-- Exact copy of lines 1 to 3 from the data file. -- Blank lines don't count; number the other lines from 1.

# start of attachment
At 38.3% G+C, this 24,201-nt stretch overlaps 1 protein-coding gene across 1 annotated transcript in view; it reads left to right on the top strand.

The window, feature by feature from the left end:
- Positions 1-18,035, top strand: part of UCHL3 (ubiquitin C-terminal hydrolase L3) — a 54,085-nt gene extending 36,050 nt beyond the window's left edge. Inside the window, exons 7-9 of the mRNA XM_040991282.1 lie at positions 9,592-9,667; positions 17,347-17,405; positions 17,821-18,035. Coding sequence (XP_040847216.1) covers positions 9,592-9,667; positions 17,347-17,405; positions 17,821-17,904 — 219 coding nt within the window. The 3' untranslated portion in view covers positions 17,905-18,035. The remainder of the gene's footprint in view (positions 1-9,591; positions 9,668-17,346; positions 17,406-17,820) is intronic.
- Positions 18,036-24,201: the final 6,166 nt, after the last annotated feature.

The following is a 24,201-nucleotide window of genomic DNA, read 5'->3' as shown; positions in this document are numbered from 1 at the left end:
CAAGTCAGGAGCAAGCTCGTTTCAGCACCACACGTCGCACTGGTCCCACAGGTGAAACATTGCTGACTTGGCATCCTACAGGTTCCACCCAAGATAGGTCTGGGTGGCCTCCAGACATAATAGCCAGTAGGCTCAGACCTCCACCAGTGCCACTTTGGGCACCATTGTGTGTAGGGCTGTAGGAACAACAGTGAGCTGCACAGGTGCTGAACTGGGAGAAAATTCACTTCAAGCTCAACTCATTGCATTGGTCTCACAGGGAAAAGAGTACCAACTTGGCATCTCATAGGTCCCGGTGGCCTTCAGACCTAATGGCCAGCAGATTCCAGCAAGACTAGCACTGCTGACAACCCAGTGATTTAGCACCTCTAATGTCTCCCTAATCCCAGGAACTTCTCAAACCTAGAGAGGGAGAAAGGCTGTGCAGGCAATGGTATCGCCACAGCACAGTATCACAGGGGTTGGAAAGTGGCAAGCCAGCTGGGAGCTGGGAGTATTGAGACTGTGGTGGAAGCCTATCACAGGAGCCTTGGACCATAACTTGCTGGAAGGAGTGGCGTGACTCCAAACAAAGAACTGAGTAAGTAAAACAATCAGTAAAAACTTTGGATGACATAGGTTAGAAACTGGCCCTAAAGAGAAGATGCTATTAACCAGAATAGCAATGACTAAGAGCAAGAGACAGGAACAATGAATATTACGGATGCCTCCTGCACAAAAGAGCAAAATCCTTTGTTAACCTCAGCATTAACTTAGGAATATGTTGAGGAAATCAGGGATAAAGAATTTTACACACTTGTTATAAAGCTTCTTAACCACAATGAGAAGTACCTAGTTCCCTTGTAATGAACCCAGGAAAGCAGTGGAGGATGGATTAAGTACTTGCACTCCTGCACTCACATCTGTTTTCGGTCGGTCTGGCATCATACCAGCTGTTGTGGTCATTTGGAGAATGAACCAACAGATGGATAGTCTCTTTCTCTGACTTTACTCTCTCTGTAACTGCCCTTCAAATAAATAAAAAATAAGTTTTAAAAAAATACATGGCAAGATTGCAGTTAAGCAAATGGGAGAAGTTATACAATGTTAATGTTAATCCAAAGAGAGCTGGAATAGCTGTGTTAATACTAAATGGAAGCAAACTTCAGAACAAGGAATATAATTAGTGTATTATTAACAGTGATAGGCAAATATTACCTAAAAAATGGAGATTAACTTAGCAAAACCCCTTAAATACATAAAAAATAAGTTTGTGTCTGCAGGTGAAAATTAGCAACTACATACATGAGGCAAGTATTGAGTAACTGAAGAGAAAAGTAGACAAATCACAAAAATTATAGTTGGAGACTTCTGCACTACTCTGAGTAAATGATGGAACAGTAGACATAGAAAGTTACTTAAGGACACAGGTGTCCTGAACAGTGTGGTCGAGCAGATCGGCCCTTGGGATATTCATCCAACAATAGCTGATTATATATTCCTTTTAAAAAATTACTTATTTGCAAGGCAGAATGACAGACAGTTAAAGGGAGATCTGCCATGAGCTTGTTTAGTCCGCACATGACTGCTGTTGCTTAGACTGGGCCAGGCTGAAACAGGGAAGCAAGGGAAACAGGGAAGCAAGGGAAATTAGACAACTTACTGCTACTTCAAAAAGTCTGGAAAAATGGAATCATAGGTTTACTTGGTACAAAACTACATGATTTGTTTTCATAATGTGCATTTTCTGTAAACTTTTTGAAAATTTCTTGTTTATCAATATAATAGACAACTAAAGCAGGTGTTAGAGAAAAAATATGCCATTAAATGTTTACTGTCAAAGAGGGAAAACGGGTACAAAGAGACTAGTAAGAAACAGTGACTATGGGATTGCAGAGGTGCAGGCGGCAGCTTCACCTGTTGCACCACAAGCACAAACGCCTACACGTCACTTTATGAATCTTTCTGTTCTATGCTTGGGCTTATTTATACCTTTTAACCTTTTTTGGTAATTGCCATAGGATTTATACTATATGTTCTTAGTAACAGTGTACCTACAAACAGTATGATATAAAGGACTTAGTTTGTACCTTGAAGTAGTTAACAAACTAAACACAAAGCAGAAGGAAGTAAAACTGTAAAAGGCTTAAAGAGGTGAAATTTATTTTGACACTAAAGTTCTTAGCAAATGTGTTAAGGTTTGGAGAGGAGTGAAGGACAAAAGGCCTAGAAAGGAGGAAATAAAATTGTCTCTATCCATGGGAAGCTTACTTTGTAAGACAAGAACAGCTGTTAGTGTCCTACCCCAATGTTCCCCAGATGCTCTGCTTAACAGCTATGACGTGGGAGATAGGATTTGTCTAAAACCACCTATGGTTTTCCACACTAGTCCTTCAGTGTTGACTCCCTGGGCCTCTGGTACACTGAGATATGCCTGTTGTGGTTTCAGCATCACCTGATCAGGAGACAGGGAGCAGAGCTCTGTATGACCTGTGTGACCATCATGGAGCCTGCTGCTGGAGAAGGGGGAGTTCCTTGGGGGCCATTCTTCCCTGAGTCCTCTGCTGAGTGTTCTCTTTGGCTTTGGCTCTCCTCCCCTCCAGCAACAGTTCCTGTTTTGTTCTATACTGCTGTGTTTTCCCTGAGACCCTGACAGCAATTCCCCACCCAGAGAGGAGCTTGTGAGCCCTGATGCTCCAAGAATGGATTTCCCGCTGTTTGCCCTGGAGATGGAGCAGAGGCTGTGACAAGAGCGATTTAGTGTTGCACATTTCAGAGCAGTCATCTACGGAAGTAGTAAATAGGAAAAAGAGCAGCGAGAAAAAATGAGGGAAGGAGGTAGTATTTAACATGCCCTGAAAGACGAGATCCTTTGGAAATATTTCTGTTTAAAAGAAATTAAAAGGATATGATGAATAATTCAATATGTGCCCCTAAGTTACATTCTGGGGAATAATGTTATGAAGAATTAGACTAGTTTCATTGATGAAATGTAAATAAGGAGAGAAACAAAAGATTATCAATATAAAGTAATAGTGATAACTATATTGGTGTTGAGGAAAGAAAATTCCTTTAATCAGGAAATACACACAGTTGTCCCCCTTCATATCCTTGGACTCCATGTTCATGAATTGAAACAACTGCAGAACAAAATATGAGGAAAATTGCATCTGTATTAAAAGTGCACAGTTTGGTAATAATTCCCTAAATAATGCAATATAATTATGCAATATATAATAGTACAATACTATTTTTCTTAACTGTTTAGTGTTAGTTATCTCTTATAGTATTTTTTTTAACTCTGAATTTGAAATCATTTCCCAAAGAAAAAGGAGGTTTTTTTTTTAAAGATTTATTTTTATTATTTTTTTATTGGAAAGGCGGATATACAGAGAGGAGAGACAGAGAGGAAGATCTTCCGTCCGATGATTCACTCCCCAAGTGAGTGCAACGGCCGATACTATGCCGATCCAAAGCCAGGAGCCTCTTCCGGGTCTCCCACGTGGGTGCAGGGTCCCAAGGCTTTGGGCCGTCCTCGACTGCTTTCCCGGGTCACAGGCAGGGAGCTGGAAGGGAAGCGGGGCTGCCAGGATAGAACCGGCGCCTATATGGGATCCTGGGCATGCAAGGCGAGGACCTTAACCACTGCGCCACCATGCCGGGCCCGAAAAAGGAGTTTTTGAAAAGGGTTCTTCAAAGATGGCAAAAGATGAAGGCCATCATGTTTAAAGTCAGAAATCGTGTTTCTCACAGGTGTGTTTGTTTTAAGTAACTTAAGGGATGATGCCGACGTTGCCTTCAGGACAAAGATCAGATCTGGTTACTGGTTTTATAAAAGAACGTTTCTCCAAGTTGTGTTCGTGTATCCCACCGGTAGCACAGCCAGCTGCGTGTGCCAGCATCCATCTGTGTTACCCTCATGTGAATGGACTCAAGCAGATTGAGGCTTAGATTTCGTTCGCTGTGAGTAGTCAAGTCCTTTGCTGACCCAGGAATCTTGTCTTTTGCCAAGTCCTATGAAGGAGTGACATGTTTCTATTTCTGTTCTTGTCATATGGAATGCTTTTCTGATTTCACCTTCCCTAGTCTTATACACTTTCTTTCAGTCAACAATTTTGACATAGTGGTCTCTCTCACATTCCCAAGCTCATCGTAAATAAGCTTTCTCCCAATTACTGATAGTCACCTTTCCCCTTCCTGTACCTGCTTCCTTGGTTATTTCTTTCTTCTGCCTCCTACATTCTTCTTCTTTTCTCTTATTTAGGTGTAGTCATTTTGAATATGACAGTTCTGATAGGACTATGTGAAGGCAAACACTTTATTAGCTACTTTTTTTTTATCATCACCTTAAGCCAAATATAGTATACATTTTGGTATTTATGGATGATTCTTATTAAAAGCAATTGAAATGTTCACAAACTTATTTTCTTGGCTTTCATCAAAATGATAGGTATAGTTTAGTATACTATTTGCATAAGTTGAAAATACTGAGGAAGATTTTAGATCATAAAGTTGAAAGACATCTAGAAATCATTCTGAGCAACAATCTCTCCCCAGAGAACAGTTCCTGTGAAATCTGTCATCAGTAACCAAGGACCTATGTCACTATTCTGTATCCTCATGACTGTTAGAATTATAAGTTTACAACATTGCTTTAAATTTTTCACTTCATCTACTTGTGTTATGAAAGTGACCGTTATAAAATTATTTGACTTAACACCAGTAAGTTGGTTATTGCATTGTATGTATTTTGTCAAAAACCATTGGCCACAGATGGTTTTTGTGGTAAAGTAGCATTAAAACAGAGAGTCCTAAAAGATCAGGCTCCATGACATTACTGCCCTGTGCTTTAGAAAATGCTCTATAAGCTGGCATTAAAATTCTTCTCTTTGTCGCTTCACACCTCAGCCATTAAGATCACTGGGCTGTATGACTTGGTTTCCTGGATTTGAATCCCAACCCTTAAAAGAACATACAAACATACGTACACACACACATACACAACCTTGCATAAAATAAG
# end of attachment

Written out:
At 38.3% G+C, this 24,201-nt stretch overlaps 1 protein-coding gene across 1 annotated transcript in view; it reads left to right on the top strand.

The window, feature by feature from the left end:
- Positions 1-18,035, top strand: part of UCHL3 (ubiquitin C-terminal hydrolase L3) — a 54,085-nt gene extending 36,050 nt beyond the window's left edge. Inside the window, exons 7-9 of the mRNA XM_040991282.1 lie at positions 9,592-9,667; positions 17,347-17,405; positions 17,821-18,035. Coding sequence (XP_040847216.1) covers positions 9,592-9,667; positions 17,347-17,405; positions 17,821-17,904 — 219 coding nt within the window. The 3' untranslated portion in view covers positions 17,905-18,035. The remainder of the gene's footprint in view (positions 1-9,591; positions 9,668-17,346; positions 17,406-17,820) is intronic.